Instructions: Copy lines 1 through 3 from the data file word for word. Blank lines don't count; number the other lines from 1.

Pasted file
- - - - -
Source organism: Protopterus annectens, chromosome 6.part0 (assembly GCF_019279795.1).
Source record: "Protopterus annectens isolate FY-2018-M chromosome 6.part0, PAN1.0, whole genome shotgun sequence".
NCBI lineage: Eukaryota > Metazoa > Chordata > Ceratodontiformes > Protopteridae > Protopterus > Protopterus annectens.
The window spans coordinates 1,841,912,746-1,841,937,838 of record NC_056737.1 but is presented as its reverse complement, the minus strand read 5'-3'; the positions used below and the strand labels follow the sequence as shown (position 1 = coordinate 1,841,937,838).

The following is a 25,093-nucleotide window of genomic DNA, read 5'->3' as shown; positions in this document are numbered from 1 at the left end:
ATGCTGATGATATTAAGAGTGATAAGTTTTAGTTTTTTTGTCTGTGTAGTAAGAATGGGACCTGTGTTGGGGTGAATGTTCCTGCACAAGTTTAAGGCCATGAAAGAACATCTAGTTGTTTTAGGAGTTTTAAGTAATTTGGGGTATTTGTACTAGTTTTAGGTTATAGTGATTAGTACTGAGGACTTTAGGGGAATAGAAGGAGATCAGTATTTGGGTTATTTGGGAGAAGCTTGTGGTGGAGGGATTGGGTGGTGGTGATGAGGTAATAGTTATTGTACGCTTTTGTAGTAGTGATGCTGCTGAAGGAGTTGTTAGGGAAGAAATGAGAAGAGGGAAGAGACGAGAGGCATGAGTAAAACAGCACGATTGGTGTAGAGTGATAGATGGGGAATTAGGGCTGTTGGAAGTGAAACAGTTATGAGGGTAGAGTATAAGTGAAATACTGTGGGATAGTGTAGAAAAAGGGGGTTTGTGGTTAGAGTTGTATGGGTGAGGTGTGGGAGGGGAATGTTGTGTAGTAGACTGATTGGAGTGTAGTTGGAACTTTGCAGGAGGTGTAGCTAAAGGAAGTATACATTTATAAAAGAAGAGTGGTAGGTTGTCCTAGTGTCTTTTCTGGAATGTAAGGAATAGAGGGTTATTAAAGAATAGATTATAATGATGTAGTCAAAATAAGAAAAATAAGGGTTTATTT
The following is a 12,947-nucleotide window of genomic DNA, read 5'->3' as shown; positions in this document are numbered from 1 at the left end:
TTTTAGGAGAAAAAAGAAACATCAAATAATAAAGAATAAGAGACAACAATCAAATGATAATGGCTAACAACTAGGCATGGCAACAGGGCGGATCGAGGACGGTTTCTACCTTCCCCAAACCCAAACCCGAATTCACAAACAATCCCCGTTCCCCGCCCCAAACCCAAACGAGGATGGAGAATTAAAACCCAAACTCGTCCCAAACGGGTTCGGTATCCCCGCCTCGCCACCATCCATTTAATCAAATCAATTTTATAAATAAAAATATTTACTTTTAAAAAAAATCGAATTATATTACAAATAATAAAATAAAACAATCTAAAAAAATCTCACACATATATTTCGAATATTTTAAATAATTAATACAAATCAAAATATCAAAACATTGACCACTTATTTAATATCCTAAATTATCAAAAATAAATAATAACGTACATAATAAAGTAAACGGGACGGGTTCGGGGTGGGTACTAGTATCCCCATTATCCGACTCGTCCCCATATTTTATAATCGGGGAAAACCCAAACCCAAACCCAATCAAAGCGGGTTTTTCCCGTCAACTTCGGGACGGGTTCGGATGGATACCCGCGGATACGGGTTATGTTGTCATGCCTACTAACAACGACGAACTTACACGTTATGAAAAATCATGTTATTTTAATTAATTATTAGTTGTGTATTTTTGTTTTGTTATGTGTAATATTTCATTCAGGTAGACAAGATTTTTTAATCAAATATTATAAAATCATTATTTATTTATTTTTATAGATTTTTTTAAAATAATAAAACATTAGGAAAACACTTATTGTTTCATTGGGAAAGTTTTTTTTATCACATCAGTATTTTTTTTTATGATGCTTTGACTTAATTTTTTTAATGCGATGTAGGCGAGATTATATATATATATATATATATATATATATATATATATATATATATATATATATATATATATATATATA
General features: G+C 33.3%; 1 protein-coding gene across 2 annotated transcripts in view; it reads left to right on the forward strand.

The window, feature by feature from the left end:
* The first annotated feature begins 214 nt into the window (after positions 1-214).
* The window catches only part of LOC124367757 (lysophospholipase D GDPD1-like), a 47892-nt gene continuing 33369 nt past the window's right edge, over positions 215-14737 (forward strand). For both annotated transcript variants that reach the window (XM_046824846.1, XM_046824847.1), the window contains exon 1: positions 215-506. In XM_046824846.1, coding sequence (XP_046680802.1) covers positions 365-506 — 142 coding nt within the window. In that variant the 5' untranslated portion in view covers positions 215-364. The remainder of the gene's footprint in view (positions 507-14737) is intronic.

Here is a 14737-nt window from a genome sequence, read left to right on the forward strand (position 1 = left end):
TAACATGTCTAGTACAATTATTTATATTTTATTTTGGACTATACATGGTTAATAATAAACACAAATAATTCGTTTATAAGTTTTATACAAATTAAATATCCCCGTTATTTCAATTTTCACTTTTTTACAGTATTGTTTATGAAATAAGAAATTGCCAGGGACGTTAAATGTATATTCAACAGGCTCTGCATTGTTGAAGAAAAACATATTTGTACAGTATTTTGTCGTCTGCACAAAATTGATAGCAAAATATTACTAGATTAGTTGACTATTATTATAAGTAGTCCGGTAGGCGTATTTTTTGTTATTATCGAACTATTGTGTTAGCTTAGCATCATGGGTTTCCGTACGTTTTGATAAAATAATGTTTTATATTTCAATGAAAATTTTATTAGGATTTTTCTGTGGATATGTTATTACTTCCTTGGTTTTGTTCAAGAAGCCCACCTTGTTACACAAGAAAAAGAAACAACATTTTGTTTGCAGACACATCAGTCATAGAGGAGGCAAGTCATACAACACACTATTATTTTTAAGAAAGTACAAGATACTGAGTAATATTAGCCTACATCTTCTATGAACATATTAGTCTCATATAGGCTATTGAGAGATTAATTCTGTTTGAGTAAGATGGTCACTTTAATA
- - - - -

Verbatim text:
Source organism: Protopterus annectens, chromosome 6.part0 (assembly GCF_019279795.1).
Source record: "Protopterus annectens isolate FY-2018-M chromosome 6.part0, PAN1.0, whole genome shotgun sequence".
NCBI lineage: Eukaryota > Metazoa > Chordata > Ceratodontiformes > Protopteridae > Protopterus > Protopterus annectens.